Even as nonconference matchups between Power Five teams become more common, Nebraska enters Saturday’s game at No. 3 Oklahoma in something of an unusual situation.
The Huskers are more than three-touchdown underdogs to the Sooners, which, given the recent history of both programs, isn’t exactly a shock. It is, though, relatively rare.
NU has hardly ever been even a double-digit dog in nonconference play since joining the Big Ten and has never entered a game with this little chance of pulling an upset in the eyes of oddsmakers.
You won’t catch many whiffs of that kind of sentiment around Memorial Stadium, however.
“What type of team would we be if we didn’t believe?” Nebraska senior wide receiver Samori Toure said Monday. “We’re always going to have belief in ourselves, have belief in our teammates and in our coaches and in our game plan. Just all the work that we’ve put in through the offseason, how we’ve bounced back from that Game 1 and had two really strong games, I see no reason why we can’t go in there and shock the world.”
In fact, most of NU’s leadership said this week that they’re not wild about playing the nobody-believes-in-us tune.
“I don’t really look into it that way. It’s more of, we know what we need to do to win the game,” junior quarterback and three-time captain Adrian Martinez said earlier this week. “Simple as that. I don’t really play too heavily into the underdog card or things of that nature. …
“We need to execute and start fast and finish. Start to finish, we need to play our game. We have to be able to run the ball and need to execute. No turnovers. The stuff we’ve been talking about all year long as a team needs to happen on Saturday. They’re obviously a top-five ranked team in the country and a very good team, so we need to come ready to go in all phases of the game.”
Oklahoma has scored 40-plus points 36 times in 55 outings under fourth-year coach Lincoln Riley (47-8 overall) and has crested 50 on 19 occasions. It’s a team that’s built to score and score a lot.
Nebraska defensive coordinator Erik Chinander said Tuesday he’s excited about the chance his defense has to measure itself. The fourth-year defensive coordinator said the preparation is like any other week, but it’s impossible not to have a little bit of extra juice for a game like this one.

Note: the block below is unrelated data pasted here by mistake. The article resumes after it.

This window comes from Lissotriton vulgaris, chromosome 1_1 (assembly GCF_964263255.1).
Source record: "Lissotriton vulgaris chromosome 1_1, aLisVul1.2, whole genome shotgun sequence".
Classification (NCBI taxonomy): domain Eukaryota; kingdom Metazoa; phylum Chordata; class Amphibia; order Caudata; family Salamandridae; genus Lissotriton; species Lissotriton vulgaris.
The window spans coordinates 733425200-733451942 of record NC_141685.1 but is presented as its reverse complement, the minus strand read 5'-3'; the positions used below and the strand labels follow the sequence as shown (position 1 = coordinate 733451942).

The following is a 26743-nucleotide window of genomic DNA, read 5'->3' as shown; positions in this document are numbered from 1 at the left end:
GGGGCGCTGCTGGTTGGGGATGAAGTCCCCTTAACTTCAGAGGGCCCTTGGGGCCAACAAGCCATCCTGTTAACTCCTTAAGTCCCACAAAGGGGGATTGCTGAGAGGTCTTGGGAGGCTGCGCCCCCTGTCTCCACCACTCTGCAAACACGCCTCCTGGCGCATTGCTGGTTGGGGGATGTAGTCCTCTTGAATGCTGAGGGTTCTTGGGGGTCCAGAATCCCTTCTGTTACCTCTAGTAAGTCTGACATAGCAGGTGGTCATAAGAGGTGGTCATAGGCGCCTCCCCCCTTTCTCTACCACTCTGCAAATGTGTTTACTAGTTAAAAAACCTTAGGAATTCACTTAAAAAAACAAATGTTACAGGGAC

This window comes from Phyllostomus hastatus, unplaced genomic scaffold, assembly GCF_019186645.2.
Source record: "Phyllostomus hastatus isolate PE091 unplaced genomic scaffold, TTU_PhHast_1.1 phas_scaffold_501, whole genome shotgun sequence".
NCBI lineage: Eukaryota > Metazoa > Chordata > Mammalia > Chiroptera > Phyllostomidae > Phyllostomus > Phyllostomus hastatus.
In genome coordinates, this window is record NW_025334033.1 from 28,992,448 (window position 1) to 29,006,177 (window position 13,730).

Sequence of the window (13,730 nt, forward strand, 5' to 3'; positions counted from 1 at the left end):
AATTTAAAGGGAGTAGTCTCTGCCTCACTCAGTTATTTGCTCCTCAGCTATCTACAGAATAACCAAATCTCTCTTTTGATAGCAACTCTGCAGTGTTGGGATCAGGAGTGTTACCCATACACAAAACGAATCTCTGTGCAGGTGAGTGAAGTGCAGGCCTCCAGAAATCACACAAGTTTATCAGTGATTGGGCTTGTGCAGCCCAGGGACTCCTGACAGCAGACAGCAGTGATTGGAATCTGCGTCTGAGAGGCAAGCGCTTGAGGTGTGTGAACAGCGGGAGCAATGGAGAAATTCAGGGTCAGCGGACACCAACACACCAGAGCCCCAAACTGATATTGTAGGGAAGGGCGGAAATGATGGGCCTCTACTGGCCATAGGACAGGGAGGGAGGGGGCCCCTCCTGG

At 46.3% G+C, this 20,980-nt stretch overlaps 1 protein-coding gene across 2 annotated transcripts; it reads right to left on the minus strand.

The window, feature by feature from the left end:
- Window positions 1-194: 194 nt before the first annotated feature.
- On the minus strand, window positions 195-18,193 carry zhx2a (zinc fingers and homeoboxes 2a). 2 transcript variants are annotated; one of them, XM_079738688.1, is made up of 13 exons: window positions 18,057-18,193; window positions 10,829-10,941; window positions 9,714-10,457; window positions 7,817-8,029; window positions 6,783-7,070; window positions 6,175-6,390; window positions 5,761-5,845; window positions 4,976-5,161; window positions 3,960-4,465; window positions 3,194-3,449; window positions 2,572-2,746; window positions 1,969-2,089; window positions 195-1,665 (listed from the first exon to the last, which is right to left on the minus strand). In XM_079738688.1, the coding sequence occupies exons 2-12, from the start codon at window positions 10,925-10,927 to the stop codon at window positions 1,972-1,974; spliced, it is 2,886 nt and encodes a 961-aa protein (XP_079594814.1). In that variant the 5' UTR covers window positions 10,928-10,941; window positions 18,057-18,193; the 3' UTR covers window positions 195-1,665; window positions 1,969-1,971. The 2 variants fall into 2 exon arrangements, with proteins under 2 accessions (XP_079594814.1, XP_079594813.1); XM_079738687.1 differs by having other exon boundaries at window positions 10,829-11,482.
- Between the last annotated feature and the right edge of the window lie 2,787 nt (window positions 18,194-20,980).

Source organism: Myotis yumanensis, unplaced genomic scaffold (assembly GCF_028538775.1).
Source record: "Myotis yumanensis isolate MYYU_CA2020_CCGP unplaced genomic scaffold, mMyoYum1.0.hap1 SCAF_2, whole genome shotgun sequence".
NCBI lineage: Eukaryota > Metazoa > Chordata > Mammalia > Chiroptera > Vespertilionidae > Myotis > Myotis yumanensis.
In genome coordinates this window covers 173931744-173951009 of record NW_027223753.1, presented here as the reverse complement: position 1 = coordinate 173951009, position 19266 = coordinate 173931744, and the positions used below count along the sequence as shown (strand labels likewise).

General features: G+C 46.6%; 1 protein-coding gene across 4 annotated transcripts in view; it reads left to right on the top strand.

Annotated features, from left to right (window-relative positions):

“A little bit of both, probably,” he said. “It’s a nameless, faceless opponent every week. And if you don’t prepare like it is, then you get snuck up on. You get the trap game. You have to prepare like it’s Oklahoma or like it’s Ohio State or like we’re playing for the national championship every single week, and that’s what these guys do and that’s no different this week.
“Now, it’s going to be exciting to get an 11 a.m. kick where, I don’t know what other football games are on. There might be a lot of good games, there might not be as many, but I know there will be a lot of people watching this football game, and I think it’s going to be exciting for these guys to go show that, as a defensive unit, what they can do and that they belong."
Nebraska has been three-score underdogs five times so far under fourth-year coach Scott Frost — each of the past three years against Ohio State and also against Michigan and Wisconsin in 2018. The Huskers covered against the Buckeyes and Badgers in 2018, but not in either of the past two seasons against OSU.
In fact, assuming the line closes for NU and OU around the 22-point mark, where it sat on Friday morning, it will be the second biggest point spread against Nebraska since Frost took over, behind only a 28-point gap for last year’s opener against Ohio State.
Nebraska came out hot that game, going right down the field and scoring a touchdown, just like it did in 2018 against the Buckeyes in Columbus. Last year, it only forestalled an eventual blowout. In 2018, the Huskers nearly pulled what would have been the biggest win of Frost’s tenure at NU.
He’s still looking for a signature win. Can the Huskers find it on Saturday?
“We’ve got a lot to gain and very little to lose in this game, so I just want our guys to play stress-free, not worry about anything and just go attack,” Frost said. “I think attack is the key word.
“We’ve got to run things as fast as we can and try to go get after them and see where we land.”
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